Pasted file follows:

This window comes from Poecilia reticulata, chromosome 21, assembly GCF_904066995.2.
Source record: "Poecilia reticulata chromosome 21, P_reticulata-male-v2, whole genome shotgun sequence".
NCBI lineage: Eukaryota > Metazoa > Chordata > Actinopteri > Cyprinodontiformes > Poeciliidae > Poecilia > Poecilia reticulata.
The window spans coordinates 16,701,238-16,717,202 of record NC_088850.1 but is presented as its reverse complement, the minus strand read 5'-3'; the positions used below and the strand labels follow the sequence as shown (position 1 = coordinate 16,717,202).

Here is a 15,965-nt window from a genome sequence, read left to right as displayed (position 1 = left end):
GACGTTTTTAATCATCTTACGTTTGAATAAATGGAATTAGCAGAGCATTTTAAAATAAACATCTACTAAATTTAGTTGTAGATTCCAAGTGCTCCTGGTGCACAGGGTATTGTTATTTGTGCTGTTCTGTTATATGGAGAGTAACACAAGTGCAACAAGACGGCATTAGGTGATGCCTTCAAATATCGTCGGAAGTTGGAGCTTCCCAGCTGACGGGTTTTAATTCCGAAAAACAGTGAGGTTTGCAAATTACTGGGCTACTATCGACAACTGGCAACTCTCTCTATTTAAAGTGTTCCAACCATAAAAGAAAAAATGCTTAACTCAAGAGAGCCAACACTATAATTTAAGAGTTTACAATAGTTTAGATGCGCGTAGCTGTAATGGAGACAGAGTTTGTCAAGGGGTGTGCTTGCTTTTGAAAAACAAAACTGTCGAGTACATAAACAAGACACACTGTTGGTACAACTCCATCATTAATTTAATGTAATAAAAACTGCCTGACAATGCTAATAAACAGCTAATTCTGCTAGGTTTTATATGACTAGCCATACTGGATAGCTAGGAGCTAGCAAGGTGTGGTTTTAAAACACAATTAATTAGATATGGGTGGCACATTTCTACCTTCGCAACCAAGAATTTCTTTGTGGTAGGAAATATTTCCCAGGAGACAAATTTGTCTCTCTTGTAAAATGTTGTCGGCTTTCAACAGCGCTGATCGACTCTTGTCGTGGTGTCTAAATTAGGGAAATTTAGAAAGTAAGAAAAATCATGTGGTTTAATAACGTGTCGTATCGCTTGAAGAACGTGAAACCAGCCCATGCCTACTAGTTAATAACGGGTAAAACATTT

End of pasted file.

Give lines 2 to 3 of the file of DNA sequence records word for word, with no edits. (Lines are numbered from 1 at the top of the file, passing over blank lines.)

Source record: "Poecilia reticulata chromosome 21, P_reticulata-male-v2, whole genome shotgun sequence".
NCBI lineage: Eukaryota > Metazoa > Chordata > Actinopteri > Cyprinodontiformes > Poeciliidae > Poecilia > Poecilia reticulata.